Updated

To make up for the brief Gmail outage early this morning, businesses and governments who pay to use Google’s webmail service through the premiere edition of Google Apps will get a 15 days of free service added to their accounts, according to the Associated Press.

That seems like a lot of free email, particularly since “the great Gmail outage of February 2009” lasted only a few hours, at a time when many California residents were asleep. Plus, users who enabled offline access for Gmail could still access existing emails, they just couldn’t send or receive. Still, for customers in Europe and Asia, this came closer to key business hours, and with email becoming more and more central to productivity, even a few hours of downtime can be disastrous — as I complained during the last major GFail in August.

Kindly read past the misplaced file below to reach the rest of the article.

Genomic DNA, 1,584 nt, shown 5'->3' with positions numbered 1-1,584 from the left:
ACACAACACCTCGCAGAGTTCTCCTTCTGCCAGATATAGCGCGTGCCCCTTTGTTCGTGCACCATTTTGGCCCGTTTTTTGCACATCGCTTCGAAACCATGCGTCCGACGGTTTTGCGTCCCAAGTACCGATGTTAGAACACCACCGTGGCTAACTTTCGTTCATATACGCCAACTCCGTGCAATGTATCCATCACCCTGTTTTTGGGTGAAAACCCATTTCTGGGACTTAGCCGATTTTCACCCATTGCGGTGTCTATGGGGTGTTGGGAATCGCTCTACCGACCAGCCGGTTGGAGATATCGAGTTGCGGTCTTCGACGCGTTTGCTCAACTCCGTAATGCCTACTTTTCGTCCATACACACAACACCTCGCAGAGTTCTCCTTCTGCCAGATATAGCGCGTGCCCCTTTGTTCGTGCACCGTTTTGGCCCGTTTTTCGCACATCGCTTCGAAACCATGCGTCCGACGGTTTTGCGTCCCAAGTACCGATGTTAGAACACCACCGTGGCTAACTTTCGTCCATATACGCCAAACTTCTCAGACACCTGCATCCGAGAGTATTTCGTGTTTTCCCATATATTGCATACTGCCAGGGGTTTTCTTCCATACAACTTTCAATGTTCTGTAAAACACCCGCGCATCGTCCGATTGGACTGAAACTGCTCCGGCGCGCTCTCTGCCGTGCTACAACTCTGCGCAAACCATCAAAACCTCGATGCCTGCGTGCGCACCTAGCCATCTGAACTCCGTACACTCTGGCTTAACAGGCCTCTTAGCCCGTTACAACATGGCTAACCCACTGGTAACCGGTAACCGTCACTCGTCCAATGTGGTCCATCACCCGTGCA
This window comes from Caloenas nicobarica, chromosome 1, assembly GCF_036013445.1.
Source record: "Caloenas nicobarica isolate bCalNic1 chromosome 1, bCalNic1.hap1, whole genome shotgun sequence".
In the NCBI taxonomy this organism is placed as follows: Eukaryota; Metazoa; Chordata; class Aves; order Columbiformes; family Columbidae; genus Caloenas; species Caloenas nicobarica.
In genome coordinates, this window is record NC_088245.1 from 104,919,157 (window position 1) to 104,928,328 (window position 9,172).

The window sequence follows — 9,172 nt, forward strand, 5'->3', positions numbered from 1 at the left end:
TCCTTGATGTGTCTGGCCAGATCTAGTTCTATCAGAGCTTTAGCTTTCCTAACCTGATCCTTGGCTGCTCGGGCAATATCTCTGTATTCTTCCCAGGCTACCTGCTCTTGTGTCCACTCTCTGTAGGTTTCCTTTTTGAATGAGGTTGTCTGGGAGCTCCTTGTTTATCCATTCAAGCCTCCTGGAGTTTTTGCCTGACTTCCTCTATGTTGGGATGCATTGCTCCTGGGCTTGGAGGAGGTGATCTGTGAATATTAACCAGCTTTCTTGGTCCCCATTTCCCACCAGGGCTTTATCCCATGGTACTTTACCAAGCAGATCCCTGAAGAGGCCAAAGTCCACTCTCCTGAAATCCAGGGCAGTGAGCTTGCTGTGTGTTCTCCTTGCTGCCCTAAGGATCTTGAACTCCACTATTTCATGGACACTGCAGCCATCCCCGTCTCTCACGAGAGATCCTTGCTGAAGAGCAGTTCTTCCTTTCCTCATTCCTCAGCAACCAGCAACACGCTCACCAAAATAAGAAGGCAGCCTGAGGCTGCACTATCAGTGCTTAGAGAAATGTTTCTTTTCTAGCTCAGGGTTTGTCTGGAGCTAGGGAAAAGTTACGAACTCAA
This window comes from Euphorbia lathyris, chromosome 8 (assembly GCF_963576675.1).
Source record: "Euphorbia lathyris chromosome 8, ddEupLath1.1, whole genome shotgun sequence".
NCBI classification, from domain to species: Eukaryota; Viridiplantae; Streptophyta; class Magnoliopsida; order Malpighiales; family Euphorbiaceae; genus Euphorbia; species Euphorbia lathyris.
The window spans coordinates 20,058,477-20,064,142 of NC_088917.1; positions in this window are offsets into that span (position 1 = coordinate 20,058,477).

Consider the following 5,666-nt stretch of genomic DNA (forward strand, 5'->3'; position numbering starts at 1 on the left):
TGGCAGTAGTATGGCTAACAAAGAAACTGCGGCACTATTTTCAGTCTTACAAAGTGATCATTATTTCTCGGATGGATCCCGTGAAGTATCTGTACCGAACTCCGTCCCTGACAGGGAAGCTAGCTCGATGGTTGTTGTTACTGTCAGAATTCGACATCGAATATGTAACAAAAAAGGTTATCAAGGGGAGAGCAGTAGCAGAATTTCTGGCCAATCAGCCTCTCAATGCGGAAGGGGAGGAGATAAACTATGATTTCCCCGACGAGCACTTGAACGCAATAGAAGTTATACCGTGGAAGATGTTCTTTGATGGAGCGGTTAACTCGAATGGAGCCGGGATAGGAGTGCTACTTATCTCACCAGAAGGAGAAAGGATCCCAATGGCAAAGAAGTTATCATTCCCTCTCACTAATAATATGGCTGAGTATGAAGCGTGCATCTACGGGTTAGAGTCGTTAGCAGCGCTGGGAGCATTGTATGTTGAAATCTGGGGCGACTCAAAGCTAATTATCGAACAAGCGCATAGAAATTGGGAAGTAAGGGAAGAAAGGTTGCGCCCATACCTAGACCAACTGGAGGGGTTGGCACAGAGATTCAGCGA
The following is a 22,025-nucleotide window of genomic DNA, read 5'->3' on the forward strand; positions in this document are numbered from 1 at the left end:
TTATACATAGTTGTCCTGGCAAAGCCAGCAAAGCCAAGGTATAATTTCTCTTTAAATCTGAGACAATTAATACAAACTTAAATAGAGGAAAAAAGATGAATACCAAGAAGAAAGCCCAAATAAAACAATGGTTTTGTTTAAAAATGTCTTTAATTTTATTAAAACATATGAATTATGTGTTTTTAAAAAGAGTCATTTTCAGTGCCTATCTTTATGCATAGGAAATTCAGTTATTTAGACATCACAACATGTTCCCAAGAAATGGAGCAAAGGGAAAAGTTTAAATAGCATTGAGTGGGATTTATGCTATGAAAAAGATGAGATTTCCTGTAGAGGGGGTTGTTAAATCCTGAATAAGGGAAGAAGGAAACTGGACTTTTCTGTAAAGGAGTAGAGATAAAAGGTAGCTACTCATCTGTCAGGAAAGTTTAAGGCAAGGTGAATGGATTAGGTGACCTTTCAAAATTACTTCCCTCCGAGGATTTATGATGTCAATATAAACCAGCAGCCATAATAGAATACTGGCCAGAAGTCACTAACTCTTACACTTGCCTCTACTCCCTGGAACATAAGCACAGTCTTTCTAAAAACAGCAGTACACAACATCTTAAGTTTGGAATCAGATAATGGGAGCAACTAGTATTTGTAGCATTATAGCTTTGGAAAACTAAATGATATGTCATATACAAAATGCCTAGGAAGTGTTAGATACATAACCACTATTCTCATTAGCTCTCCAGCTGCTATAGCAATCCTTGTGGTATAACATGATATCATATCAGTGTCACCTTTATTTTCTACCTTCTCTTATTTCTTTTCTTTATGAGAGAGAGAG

As VentureBeat writer MG Siegler noted at the time, it’s easy to blow this downtime out-of-proportion — let’s not forget that almost any technology has outages, and Gmail has been pretty reliable. Still, a lot of traditional businesses have trepidation about moving key functions into the Internet cloud, so gestures like this one can help assuage those worries. Apparently, Google offered similar freebies back in August; I’ve emailed to ask if the company has a standard policy to cover these situations. (I don’t see any mention of a 15-day credit in the Apps terms of service, which guarantee 99.9 percent uptime.)

Update: A Google spokesman says this is part of the Apps service agreement.

The service disruption lasted a few hours, which entitles Google Apps Premier customers to a three-day service credit.  Given the extent of the outage and as a gesture of goodwill, we are going above the SLA and extending the full credit, which is 15 days.